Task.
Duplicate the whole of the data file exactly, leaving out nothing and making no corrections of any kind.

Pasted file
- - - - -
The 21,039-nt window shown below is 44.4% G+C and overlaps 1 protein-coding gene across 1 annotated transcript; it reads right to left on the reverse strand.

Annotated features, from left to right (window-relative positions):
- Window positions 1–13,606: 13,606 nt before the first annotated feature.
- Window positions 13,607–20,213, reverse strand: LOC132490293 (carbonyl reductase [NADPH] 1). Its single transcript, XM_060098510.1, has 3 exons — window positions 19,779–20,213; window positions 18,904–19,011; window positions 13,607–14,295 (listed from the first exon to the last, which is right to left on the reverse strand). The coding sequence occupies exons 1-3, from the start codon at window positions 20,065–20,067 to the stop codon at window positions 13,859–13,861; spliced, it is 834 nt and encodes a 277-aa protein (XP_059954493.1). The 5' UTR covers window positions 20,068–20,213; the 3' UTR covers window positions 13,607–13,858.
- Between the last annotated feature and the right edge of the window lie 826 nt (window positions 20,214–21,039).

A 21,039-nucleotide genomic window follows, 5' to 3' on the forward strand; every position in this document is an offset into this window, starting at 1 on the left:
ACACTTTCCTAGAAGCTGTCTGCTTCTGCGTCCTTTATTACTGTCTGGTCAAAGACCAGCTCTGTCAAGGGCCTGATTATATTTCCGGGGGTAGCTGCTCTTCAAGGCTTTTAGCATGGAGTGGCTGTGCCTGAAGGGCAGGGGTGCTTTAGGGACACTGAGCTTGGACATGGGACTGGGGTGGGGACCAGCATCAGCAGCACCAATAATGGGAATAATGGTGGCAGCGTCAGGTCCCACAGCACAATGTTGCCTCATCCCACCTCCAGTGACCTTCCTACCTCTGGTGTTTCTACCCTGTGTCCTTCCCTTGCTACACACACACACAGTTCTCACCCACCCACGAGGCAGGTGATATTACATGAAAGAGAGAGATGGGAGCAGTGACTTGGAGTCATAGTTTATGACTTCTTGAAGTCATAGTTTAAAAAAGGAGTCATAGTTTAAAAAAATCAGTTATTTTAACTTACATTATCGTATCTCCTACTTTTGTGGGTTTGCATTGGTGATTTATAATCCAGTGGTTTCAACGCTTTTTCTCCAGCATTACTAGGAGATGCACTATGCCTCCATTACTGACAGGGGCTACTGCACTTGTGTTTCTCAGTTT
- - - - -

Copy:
The 21,039-nt window shown below is 44.4% G+C and overlaps 1 protein-coding gene across 1 annotated transcript; it reads right to left on the reverse strand.

Annotated features, from left to right (window-relative positions):
- Window positions 1–13,606: 13,606 nt before the first annotated feature.
- Window positions 13,607–20,213, reverse strand: LOC132490293 (carbonyl reductase [NADPH] 1). Its single transcript, XM_060098510.1, has 3 exons — window positions 19,779–20,213; window positions 18,904–19,011; window positions 13,607–14,295 (listed from the first exon to the last, which is right to left on the reverse strand). The coding sequence occupies exons 1-3, from the start codon at window positions 20,065–20,067 to the stop codon at window positions 13,859–13,861; spliced, it is 834 nt and encodes a 277-aa protein (XP_059954493.1). The 5' UTR covers window positions 20,068–20,213; the 3' UTR covers window positions 13,607–13,858.
- Between the last annotated feature and the right edge of the window lie 826 nt (window positions 20,214–21,039).

A 21,039-nucleotide genomic window follows, 5' to 3' on the forward strand; every position in this document is an offset into this window, starting at 1 on the left:
ACACTTTCCTAGAAGCTGTCTGCTTCTGCGTCCTTTATTACTGTCTGGTCAAAGACCAGCTCTGTCAAGGGCCTGATTATATTTCCGGGGGTAGCTGCTCTTCAAGGCTTTTAGCATGGAGTGGCTGTGCCTGAAGGGCAGGGGTGCTTTAGGGACACTGAGCTTGGACATGGGACTGGGGTGGGGACCAGCATCAGCAGCACCAATAATGGGAATAATGGTGGCAGCGTCAGGTCCCACAGCACAATGTTGCCTCATCCCACCTCCAGTGACCTTCCTACCTCTGGTGTTTCTACCCTGTGTCCTTCCCTTGCTACACACACACACAGTTCTCACCCACCCACGAGGCAGGTGATATTACATGAAAGAGAGAGATGGGAGCAGTGACTTGGAGTCATAGTTTATGACTTCTTGAAGTCATAGTTTAAAAAAGGAGTCATAGTTTAAAAAAATCAGTTATTTTAACTTACATTATCGTATCTCCTACTTTTGTGGGTTTGCATTGGTGATTTATAATCCAGTGGTTTCAACGCTTTTTCTCCAGCATTACTAGGAGATGCACTATGCCTCCATTACTGACAGGGGCTACTGCACTTGTGTTTCTCAGTTT